Literacy and Education: Emma Watson interviews Nicholas Kristof and Sheryl WuDunn, authors of Half the Sky and A Path Appears.
The kids painted Olympic rings and completed an obstacle course. My parents prepared Olympic gold medals for all our participants.
We were able to support Kids’ Food Basket by decorating one hundred lunch sacks, Holland Rescue Mission with a trunk load of clothing, and $31.00 to The Flint Water Fund. As hard as it is to believe, people in the state Michigan are still struggling to have clean water. It’s a great reminder that when initial news stories die down, there are still people living in that reality.
Refugees: Displaced people now surpass 60 million. One in every 113 people have been driven from their home due to violence, persecution, or human rights violations. What do your kids think of that number? Where should those families go?
Girls: #LeanInTogether is a new initiative to encourage leadership in girls. When women support one another great things happen.
This past Thursday, The Office of Social Justice had a launch party for the Immigrants are a Blessing not a Burden Campaign at the Holland Museum. Your family can join in too. Visit the website to Sign, Share and Wear! My family shared below, as you can see immigrants are very dear to us. Open up conversation with your kids. Immigrants are all around us deepening our lives and contributing to our communities.
Holiday Kindness Camp
What?! How is it mid-October already? The leave are beginning to change colors here, which is beautiful and also a little bit of a bittersweet feeling to me, because I know winter is lurking. If you look at a calendar you know holiday preparations and fun will be filling our weeks soon. Join the sequel to Kindness Summer Camp, Holiday Kindness Camp. We’ll be giving out great ideas to incorporate kindness for five weeks in November and December.
Fall #TalkJustice Playgroups
If you are local, don’t forget our upcoming fall #TalkJustice playgroups, a veterans playgroup in partnership with Herrick District Library and Hope College’s Big Read, and a playgroup benefitting Kids Food Basket in partnership with Grace Episcopal Church. Join the Facebook Event Page to get updates!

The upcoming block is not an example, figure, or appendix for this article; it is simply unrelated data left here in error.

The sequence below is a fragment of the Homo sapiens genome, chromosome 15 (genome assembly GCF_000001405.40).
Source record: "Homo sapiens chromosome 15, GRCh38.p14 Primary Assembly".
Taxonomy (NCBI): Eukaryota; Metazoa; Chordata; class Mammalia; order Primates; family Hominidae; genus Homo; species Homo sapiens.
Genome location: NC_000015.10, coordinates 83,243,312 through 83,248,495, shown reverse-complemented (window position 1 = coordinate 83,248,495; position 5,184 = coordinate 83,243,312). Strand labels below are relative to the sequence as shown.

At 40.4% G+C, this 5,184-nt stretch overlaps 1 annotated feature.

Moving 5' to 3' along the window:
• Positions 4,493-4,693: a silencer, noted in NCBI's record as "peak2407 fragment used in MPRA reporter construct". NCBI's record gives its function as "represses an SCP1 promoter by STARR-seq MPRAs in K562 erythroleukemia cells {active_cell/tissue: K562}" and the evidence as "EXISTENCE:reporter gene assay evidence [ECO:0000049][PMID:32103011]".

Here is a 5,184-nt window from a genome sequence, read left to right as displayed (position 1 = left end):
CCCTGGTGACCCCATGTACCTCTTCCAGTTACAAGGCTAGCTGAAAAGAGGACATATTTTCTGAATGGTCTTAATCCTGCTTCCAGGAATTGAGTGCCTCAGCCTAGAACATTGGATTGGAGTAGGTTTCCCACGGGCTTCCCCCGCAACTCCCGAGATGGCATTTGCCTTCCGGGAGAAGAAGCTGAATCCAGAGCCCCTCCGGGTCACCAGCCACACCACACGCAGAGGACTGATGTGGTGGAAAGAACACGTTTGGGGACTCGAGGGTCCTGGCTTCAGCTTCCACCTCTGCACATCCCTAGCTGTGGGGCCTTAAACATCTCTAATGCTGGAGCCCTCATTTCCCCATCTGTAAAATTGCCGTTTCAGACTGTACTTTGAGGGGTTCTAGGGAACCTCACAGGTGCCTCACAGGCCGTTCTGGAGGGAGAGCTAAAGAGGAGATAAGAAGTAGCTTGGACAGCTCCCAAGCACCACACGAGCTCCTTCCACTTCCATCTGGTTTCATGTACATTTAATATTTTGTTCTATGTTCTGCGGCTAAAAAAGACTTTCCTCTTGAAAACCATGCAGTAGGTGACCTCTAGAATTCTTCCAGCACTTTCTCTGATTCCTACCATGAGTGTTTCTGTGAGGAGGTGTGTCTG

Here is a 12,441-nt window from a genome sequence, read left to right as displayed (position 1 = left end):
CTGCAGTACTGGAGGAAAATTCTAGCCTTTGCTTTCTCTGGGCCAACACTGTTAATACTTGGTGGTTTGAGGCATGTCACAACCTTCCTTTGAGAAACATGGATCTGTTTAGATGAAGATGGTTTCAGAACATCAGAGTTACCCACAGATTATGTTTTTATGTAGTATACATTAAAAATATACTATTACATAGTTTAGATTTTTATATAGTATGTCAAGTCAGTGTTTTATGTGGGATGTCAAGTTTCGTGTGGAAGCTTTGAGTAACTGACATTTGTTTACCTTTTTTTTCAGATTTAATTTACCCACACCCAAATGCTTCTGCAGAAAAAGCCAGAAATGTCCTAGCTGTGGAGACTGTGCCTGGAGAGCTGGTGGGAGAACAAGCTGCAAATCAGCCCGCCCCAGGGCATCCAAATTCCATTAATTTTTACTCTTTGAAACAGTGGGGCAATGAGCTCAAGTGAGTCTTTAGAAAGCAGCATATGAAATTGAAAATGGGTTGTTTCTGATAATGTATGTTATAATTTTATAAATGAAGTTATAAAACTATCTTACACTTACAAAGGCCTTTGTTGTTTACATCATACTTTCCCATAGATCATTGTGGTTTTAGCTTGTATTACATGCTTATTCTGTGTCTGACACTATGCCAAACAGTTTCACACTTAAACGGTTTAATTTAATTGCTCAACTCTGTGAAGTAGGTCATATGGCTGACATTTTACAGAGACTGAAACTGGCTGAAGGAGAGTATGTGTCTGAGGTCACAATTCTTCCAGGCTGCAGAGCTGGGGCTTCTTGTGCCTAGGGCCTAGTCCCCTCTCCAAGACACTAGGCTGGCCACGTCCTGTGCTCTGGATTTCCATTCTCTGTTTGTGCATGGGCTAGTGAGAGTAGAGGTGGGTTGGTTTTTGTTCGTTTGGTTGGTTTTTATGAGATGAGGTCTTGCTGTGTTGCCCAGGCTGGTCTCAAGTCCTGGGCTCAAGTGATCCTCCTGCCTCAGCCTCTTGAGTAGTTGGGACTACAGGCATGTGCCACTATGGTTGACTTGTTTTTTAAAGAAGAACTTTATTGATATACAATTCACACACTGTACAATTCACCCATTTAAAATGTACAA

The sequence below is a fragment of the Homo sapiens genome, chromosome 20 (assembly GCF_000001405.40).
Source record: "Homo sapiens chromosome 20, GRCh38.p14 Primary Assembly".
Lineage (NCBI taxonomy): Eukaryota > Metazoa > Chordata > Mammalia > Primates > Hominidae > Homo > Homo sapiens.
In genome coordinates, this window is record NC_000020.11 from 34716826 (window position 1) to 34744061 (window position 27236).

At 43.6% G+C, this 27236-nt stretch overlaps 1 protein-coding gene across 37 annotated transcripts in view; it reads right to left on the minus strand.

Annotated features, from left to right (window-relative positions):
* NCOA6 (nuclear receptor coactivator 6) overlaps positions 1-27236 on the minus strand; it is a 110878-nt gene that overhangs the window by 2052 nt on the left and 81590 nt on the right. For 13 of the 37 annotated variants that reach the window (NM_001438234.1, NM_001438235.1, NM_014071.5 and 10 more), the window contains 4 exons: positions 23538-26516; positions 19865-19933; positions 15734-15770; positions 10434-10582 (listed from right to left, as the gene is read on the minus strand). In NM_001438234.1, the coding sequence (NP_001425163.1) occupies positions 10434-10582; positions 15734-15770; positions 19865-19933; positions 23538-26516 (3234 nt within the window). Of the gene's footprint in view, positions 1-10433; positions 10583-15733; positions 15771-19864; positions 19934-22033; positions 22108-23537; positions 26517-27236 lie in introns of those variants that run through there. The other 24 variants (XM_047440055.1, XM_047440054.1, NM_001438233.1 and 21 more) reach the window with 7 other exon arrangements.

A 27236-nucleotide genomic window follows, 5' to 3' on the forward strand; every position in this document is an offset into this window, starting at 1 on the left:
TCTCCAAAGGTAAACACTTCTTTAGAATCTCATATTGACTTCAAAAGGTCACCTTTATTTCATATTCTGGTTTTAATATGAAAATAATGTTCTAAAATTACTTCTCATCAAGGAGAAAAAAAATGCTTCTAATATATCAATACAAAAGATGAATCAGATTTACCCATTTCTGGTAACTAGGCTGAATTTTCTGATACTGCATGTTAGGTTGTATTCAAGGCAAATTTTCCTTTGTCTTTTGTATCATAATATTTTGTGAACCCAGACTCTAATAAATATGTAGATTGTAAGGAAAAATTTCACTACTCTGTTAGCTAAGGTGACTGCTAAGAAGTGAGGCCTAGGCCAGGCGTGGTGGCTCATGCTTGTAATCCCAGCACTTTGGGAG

Get ready for #GivingTuesday, this year on December 1, 2015. Talk about what organization or family you might like to support. Make plans ahead of time to be able to make it a reality on Dec. 1.
Watch the movie trailerHe Named Me Malala, the story of Malala Yousafzai shot by the Taliban for attending school, and later winning the Nobel Peace Prize for her activism. If you have read the book, you will also see reflected in the movie the strength of Malala’s Father. He broke conventional beliefs to make education for Malala and other girls a priority. As adults we make a difference when we talk about justice with young people.
Consider trick or treating for UNICEF! Or maybe matching the number of treats your kids collect to a family donation. $15 provides safe drinking water for a year to a child. $30 provides Measles protection to 100 kids. Just $5 provides five meals to a hungry child. I’m going to have Ant Man and Scarlet Witch this year!
October is Fair Trade Month
Check out the Buy Fair Trade Fair website. See if you can substitute a product you use in your life with a fair trade equivalent.
The busiest times for food banks is around the holidays. Before you take a hands-on shopping trip to donate, try calling first and asking about high need items. When we did a justice playgroup for our local food pantry this summer, they really needed personal hygiene items. We were able to gather and meet their greatest need at that time. Here is a list of high-quality items that can benefit most food pantries.